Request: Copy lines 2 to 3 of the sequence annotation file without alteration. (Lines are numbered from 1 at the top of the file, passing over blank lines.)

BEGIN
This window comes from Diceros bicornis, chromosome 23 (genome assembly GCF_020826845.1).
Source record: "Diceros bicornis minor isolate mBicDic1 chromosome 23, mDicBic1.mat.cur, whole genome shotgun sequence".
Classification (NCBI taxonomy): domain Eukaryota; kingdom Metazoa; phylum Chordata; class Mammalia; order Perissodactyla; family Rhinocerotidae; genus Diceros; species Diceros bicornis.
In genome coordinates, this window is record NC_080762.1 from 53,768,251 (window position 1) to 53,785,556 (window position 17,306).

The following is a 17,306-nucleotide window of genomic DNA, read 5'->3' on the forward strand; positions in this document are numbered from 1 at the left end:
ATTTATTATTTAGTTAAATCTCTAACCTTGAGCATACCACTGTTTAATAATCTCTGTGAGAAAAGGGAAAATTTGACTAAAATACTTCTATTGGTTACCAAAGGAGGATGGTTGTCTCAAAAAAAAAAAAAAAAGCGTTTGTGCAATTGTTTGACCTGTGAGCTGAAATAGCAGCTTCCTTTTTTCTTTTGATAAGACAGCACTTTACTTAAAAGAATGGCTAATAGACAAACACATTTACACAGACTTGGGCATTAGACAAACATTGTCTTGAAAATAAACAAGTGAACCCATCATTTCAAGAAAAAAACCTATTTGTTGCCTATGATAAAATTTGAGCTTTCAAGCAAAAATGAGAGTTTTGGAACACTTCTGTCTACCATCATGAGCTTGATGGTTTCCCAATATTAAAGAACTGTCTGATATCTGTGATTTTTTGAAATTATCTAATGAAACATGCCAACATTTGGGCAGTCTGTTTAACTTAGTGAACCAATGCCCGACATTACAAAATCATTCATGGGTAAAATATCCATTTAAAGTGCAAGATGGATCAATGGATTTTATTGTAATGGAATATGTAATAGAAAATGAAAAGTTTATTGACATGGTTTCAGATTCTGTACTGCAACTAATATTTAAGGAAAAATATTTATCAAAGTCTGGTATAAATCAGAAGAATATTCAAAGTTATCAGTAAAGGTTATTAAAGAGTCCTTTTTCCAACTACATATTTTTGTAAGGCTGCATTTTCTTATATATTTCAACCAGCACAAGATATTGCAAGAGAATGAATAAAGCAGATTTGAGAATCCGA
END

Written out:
Source record: "Diceros bicornis minor isolate mBicDic1 chromosome 23, mDicBic1.mat.cur, whole genome shotgun sequence".
Classification (NCBI taxonomy): domain Eukaryota; kingdom Metazoa; phylum Chordata; class Mammalia; order Perissodactyla; family Rhinocerotidae; genus Diceros; species Diceros bicornis.